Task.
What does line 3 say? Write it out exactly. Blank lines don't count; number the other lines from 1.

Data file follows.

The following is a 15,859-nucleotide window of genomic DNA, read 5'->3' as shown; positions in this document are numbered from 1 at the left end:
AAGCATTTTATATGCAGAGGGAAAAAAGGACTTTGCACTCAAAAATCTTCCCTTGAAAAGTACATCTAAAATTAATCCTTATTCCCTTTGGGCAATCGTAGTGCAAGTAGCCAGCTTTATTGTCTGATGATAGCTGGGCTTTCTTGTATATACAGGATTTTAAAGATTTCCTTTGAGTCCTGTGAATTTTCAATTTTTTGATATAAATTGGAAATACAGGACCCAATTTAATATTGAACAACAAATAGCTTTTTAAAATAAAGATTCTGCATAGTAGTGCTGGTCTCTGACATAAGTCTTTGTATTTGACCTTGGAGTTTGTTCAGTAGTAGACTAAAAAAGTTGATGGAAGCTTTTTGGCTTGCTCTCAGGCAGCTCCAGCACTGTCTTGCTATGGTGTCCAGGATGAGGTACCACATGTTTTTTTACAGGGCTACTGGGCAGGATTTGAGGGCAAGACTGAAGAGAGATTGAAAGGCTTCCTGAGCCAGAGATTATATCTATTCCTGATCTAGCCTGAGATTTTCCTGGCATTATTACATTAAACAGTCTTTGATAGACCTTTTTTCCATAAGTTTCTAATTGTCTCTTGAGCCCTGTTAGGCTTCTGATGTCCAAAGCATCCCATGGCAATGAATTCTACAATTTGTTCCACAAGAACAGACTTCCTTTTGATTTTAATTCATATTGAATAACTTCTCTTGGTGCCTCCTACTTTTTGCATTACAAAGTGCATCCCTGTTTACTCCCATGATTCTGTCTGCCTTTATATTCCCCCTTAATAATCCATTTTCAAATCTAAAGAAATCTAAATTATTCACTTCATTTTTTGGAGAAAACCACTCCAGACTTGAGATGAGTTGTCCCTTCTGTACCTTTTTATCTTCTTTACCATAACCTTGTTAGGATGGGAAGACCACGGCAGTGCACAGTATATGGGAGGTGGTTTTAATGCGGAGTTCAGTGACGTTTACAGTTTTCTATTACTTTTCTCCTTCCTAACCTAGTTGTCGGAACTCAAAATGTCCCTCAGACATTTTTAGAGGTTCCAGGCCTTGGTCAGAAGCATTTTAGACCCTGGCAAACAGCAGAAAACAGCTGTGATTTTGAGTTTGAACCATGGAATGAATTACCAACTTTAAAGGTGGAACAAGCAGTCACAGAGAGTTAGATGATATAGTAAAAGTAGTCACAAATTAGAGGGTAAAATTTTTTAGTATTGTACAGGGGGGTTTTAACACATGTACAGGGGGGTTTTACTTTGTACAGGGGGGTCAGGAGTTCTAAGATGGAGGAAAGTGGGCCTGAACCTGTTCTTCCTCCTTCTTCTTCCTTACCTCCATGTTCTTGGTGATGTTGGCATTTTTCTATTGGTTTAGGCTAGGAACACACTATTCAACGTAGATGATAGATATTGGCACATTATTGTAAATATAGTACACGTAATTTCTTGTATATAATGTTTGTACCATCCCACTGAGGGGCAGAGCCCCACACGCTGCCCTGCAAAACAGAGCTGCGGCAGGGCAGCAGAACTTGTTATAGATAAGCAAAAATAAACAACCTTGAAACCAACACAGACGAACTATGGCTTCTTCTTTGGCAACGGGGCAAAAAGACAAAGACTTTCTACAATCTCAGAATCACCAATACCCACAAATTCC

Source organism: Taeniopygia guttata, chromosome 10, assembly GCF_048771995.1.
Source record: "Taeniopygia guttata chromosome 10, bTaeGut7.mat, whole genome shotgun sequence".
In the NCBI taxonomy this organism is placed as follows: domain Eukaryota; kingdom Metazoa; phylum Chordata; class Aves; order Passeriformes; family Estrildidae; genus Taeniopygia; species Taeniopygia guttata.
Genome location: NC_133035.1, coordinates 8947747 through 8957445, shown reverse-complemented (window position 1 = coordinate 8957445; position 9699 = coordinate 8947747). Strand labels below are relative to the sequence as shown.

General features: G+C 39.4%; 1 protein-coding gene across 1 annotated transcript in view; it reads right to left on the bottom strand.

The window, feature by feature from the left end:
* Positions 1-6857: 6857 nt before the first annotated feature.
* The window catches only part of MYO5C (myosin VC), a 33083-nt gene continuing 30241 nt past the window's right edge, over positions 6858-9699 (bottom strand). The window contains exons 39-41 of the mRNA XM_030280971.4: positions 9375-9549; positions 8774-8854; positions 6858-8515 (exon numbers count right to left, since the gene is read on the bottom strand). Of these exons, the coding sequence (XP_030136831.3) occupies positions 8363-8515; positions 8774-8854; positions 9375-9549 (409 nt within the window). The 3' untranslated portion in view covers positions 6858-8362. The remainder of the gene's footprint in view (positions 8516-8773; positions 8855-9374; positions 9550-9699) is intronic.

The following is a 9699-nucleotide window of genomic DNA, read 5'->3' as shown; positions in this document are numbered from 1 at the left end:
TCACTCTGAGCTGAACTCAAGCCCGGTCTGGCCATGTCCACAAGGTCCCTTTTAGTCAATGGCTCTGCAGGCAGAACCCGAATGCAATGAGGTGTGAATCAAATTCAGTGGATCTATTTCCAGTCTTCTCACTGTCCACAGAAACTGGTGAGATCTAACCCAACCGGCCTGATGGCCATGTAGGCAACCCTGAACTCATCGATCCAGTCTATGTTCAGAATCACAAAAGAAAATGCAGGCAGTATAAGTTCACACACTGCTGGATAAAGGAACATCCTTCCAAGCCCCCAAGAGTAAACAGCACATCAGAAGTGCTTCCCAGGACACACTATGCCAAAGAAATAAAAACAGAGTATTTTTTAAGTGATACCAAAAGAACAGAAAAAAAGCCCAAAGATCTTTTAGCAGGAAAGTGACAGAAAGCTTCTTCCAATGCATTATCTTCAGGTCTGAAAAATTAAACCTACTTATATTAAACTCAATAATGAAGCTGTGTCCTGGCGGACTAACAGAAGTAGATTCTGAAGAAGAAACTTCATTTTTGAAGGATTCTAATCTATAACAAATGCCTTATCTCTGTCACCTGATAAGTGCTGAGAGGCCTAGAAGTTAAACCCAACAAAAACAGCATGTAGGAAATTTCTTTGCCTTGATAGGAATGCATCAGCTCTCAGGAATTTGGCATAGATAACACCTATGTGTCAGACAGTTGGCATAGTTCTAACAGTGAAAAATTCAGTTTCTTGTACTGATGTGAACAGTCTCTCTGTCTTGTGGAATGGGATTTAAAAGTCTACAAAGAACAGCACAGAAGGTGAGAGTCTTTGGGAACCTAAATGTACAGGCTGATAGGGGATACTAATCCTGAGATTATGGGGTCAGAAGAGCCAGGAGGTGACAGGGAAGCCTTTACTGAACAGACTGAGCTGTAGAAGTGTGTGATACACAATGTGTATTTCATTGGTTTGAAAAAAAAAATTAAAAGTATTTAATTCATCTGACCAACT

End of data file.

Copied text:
Source organism: Taeniopygia guttata, chromosome 10, assembly GCF_048771995.1.